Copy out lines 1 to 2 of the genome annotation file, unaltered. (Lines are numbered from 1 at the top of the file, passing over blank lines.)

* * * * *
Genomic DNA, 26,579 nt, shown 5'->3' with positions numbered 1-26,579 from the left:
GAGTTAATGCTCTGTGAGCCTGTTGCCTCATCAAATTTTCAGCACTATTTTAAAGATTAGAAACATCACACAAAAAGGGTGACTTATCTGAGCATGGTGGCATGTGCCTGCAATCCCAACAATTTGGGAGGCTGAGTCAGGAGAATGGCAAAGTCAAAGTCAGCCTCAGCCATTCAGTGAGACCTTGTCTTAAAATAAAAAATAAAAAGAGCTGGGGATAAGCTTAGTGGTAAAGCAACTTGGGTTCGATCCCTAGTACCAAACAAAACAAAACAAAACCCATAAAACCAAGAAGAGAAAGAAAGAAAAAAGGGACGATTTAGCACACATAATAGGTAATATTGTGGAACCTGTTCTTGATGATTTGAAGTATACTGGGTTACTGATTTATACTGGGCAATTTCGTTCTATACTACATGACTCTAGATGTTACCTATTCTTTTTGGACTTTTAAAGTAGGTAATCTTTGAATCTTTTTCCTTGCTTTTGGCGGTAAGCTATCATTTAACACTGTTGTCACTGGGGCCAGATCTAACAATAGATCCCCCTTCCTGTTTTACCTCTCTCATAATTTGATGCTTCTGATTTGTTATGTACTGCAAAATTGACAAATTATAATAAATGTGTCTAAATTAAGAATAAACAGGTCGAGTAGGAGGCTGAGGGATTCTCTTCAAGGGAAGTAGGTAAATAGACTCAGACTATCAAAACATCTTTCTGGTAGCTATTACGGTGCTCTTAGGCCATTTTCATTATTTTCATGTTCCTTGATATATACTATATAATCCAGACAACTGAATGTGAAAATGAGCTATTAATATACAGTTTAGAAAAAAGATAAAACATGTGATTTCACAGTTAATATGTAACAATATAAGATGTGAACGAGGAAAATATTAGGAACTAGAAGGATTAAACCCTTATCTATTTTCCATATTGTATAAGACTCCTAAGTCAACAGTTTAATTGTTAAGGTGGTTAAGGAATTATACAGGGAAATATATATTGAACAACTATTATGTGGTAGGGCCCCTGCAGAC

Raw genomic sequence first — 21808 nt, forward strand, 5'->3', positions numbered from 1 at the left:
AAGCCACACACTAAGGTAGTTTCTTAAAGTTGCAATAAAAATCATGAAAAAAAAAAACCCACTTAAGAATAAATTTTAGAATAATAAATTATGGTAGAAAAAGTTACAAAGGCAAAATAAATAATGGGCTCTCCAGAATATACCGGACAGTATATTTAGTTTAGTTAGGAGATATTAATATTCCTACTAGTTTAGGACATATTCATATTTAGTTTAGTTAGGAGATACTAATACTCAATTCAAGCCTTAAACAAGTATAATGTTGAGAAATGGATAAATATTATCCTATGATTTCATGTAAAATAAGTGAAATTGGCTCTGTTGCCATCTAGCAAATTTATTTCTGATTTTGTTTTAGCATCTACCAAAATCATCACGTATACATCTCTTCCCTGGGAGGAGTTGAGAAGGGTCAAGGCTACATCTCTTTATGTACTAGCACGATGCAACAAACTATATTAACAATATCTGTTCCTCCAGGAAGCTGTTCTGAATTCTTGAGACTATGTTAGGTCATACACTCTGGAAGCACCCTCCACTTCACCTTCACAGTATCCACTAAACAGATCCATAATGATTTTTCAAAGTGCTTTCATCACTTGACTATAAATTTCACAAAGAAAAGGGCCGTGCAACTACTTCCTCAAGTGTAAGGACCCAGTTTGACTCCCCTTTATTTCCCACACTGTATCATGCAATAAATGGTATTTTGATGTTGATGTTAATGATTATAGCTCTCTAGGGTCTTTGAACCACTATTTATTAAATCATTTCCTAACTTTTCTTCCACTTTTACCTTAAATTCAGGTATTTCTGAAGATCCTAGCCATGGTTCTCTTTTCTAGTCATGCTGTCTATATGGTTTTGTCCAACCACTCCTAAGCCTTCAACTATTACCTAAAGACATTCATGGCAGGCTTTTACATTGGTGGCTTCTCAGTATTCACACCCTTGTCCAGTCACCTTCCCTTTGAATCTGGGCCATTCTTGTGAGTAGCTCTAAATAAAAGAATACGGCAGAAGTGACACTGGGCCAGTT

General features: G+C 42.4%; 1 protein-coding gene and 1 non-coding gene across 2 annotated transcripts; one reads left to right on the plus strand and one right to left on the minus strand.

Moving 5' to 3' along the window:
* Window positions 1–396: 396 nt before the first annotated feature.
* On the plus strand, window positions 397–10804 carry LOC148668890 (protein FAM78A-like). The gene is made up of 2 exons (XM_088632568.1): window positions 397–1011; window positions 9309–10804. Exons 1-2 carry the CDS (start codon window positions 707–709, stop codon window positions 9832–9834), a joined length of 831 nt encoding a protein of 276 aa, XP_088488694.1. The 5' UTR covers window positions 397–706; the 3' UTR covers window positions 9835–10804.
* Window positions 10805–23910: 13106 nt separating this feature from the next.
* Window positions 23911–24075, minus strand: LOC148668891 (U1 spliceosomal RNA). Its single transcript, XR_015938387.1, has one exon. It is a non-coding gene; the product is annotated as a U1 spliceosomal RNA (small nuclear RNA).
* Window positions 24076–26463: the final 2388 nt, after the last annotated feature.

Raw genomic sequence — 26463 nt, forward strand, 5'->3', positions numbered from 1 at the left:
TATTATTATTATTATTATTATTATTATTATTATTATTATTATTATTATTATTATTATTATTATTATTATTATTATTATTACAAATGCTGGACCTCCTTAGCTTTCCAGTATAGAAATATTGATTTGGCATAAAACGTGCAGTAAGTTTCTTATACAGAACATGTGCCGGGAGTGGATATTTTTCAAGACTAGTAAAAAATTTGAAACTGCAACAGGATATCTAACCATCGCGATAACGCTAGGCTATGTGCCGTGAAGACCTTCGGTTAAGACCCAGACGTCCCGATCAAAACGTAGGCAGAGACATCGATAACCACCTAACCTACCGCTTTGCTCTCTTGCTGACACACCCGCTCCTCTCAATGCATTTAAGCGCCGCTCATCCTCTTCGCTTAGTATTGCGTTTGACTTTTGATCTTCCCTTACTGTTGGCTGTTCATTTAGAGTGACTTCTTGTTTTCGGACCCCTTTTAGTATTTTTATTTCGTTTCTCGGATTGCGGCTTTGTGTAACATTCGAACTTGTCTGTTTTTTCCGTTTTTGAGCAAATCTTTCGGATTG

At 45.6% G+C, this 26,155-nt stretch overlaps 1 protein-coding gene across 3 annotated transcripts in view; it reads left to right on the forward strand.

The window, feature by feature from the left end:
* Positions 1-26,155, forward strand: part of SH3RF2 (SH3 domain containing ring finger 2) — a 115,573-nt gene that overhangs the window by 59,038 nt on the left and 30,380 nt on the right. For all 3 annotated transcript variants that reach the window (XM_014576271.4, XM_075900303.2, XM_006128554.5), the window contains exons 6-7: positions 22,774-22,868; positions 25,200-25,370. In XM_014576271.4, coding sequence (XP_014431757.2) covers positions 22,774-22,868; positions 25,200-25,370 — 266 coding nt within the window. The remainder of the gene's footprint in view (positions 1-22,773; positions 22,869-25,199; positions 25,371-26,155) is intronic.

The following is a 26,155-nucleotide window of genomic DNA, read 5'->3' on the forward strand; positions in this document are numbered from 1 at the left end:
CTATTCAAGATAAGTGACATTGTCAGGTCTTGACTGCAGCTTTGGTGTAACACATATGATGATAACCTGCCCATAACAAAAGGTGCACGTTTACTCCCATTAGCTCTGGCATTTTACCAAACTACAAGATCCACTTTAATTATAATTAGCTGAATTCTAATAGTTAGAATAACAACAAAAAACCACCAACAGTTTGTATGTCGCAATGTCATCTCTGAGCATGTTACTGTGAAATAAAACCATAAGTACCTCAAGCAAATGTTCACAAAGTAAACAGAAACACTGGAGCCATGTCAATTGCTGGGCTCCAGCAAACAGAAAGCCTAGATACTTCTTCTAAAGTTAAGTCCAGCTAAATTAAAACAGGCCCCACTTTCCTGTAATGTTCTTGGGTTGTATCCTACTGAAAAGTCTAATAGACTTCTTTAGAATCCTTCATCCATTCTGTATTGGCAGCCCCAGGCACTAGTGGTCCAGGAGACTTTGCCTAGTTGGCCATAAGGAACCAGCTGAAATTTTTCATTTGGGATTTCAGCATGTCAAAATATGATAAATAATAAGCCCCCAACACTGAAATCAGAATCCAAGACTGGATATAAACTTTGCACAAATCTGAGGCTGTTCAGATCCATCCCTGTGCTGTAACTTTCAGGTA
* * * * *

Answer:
Genomic DNA, 26,579 nt, shown 5'->3' with positions numbered 1-26,579 from the left:
GAGTTAATGCTCTGTGAGCCTGTTGCCTCATCAAATTTTCAGCACTATTTTAAAGATTAGAAACATCACACAAAAAGGGTGACTTATCTGAGCATGGTGGCATGTGCCTGCAATCCCAACAATTTGGGAGGCTGAGTCAGGAGAATGGCAAAGTCAAAGTCAGCCTCAGCCATTCAGTGAGACCTTGTCTTAAAATAAAAAATAAAAAGAGCTGGGGATAAGCTTAGTGGTAAAGCAACTTGGGTTCGATCCCTAGTACCAAACAAAACAAAACAAAACCCATAAAACCAAGAAGAGAAAGAAAGAAAAAAGGGACGATTTAGCACACATAATAGGTAATATTGTGGAACCTGTTCTTGATGATTTGAAGTATACTGGGTTACTGATTTATACTGGGCAATTTCGTTCTATACTACATGACTCTAGATGTTACCTATTCTTTTTGGACTTTTAAAGTAGGTAATCTTTGAATCTTTTTCCTTGCTTTTGGCGGTAAGCTATCATTTAACACTGTTGTCACTGGGGCCAGATCTAACAATAGATCCCCCTTCCTGTTTTACCTCTCTCATAATTTGATGCTTCTGATTTGTTATGTACTGCAAAATTGACAAATTATAATAAATGTGTCTAAATTAAGAATAAACAGGTCGAGTAGGAGGCTGAGGGATTCTCTTCAAGGGAAGTAGGTAAATAGACTCAGACTATCAAAACATCTTTCTGGTAGCTATTACGGTGCTCTTAGGCCATTTTCATTATTTTCATGTTCCTTGATATATACTATATAATCCAGACAACTGAATGTGAAAATGAGCTATTAATATACAGTTTAGAAAAAAGATAAAACATGTGATTTCACAGTTAATATGTAACAATATAAGATGTGAACGAGGAAAATATTAGGAACTAGAAGGATTAAACCCTTATCTATTTTCCATATTGTATAAGACTCCTAAGTCAACAGTTTAATTGTTAAGGTGGTTAAGGAATTATACAGGGAAATATATATTGAACAACTATTATGTGGTAGGGCCCCTGCAGAC